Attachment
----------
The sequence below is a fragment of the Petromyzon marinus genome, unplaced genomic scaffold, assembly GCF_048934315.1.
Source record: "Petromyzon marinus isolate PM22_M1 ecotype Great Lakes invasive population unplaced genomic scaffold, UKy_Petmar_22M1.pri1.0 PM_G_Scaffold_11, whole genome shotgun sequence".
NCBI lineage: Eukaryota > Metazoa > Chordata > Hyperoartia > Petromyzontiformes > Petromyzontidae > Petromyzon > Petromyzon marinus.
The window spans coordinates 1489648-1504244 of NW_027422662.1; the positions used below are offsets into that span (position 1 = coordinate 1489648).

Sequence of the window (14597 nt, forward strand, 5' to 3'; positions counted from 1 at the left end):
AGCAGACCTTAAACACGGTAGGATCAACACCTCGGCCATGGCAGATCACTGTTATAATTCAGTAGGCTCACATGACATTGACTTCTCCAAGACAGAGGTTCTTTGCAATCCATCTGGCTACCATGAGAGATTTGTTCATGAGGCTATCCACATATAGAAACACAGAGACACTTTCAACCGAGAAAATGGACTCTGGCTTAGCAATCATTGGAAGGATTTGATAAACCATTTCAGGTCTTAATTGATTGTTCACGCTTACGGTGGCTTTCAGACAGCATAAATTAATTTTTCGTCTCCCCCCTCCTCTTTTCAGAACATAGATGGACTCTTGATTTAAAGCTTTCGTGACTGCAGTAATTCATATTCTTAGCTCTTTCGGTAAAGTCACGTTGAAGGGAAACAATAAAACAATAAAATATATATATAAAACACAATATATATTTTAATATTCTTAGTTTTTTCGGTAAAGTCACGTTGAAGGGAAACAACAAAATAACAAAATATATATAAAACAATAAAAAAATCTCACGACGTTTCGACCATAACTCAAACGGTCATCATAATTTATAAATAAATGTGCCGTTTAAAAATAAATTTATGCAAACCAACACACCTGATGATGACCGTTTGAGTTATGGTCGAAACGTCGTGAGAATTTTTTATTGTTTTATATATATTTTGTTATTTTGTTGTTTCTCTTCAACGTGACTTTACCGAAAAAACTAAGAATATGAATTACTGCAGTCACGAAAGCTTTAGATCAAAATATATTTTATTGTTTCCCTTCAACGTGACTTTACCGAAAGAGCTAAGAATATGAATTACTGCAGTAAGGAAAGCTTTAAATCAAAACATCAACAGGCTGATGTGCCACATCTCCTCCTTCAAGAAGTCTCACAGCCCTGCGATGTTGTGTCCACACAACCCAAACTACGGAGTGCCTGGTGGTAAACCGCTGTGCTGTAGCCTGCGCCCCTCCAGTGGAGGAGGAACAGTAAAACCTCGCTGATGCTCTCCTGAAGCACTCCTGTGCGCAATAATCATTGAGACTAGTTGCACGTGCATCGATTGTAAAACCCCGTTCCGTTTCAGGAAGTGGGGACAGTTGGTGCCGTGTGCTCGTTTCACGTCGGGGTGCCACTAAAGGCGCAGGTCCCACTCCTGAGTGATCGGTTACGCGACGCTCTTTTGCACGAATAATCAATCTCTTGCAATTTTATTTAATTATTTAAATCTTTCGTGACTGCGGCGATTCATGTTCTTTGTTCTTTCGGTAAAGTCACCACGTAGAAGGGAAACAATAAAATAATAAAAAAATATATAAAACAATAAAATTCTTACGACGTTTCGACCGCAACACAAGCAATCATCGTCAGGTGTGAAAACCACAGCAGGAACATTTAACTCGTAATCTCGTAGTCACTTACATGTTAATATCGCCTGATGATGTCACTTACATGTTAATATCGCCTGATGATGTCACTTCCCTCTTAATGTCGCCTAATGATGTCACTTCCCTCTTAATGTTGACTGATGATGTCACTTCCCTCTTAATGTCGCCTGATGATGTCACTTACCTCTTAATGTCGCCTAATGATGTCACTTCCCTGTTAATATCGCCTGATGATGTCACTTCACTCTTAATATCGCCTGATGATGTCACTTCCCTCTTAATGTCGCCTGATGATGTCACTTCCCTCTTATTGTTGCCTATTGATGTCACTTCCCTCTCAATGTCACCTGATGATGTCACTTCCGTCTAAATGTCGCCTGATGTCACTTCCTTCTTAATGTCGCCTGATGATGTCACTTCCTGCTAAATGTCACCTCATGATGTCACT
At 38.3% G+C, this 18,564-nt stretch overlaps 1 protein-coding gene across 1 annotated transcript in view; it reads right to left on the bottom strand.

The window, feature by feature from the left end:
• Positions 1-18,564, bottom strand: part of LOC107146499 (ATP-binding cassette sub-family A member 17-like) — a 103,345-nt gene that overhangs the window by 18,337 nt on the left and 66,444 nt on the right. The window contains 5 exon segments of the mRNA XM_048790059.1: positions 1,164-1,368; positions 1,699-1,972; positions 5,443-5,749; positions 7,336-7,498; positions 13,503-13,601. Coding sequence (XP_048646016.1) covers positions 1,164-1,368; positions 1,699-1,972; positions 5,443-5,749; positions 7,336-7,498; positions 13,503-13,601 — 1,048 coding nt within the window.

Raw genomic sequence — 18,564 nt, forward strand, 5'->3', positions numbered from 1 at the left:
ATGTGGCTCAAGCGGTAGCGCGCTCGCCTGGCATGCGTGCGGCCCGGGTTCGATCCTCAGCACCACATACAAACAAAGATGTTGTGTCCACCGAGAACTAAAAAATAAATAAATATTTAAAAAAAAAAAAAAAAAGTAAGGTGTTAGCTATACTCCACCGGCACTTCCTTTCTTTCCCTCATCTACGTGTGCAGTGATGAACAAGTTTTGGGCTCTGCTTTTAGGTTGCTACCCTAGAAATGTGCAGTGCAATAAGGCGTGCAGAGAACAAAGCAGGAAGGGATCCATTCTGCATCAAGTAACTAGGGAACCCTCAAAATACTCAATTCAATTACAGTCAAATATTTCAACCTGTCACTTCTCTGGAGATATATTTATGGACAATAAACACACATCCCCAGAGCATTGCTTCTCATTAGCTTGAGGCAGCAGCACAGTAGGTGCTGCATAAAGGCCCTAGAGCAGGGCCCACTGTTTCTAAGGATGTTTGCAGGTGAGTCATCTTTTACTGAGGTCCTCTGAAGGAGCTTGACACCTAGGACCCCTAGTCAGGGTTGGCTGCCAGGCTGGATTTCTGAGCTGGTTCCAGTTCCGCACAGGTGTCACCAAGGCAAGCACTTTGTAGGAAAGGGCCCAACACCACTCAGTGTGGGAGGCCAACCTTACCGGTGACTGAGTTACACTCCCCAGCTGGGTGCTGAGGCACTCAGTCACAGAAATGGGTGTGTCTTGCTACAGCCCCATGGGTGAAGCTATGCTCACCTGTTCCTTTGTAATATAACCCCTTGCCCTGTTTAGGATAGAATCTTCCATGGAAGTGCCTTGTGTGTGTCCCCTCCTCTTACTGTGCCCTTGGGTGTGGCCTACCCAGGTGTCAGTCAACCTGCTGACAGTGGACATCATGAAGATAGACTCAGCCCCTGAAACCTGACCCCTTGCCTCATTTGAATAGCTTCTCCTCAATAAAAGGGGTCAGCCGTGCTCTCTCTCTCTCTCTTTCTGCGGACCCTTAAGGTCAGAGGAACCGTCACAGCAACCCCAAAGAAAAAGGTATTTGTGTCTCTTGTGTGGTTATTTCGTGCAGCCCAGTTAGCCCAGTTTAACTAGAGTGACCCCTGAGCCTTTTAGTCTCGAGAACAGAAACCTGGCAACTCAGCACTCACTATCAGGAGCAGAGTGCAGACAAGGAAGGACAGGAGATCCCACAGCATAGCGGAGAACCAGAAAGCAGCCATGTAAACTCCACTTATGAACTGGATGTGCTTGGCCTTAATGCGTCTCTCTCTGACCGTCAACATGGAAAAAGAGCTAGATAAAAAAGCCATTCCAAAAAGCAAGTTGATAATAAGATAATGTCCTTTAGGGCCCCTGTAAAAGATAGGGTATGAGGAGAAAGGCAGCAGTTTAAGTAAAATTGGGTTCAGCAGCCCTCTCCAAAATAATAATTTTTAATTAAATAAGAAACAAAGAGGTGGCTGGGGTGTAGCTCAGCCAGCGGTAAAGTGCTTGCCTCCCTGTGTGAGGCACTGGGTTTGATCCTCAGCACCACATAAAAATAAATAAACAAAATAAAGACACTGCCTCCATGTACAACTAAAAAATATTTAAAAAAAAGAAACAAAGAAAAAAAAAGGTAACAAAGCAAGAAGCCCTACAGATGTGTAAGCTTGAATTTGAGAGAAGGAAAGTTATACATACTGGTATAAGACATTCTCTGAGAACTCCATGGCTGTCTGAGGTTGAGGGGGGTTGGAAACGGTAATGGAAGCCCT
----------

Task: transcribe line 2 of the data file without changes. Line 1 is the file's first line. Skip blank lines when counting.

Source record: "Petromyzon marinus isolate PM22_M1 ecotype Great Lakes invasive population unplaced genomic scaffold, UKy_Petmar_22M1.pri1.0 PM_G_Scaffold_11, whole genome shotgun sequence".